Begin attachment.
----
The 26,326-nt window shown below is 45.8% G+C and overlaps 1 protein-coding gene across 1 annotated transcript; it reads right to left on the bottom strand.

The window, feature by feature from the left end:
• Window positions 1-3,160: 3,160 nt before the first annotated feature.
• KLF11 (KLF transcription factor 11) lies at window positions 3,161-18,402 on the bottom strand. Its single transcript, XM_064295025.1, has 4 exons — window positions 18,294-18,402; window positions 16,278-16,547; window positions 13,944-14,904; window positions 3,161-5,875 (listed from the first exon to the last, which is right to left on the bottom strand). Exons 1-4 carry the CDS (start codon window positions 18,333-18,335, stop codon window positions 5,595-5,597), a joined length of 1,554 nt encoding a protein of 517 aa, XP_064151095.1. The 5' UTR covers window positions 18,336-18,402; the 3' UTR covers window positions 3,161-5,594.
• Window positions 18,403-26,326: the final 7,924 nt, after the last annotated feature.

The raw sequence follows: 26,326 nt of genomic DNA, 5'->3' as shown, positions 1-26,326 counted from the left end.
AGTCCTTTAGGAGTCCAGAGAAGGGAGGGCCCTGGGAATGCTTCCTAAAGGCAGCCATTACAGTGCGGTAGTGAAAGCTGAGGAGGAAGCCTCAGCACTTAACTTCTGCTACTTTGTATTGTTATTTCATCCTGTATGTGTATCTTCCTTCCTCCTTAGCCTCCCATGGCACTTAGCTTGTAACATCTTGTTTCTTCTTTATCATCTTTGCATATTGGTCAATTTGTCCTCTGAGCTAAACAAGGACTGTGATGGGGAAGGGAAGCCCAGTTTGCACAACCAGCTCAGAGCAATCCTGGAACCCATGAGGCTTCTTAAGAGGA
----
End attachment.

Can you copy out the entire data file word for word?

The 26,326-nt window shown below is 45.8% G+C and overlaps 1 protein-coding gene across 1 annotated transcript; it reads right to left on the bottom strand.

The window, feature by feature from the left end:
• Window positions 1-3,160: 3,160 nt before the first annotated feature.
• KLF11 (KLF transcription factor 11) lies at window positions 3,161-18,402 on the bottom strand. Its single transcript, XM_064295025.1, has 4 exons — window positions 18,294-18,402; window positions 16,278-16,547; window positions 13,944-14,904; window positions 3,161-5,875 (listed from the first exon to the last, which is right to left on the bottom strand). Exons 1-4 carry the CDS (start codon window positions 18,333-18,335, stop codon window positions 5,595-5,597), a joined length of 1,554 nt encoding a protein of 517 aa, XP_064151095.1. The 5' UTR covers window positions 18,336-18,402; the 3' UTR covers window positions 3,161-5,594.
• Window positions 18,403-26,326: the final 7,924 nt, after the last annotated feature.

The raw sequence follows: 26,326 nt of genomic DNA, 5'->3' as shown, positions 1-26,326 counted from the left end.
AGTCCTTTAGGAGTCCAGAGAAGGGAGGGCCCTGGGAATGCTTCCTAAAGGCAGCCATTACAGTGCGGTAGTGAAAGCTGAGGAGGAAGCCTCAGCACTTAACTTCTGCTACTTTGTATTGTTATTTCATCCTGTATGTGTATCTTCCTTCCTCCTTAGCCTCCCATGGCACTTAGCTTGTAACATCTTGTTTCTTCTTTATCATCTTTGCATATTGGTCAATTTGTCCTCTGAGCTAAACAAGGACTGTGATGGGGAAGGGAAGCCCAGTTTGCACAACCAGCTCAGAGCAATCCTGGAACCCATGAGGCTTCTTAAGAGGA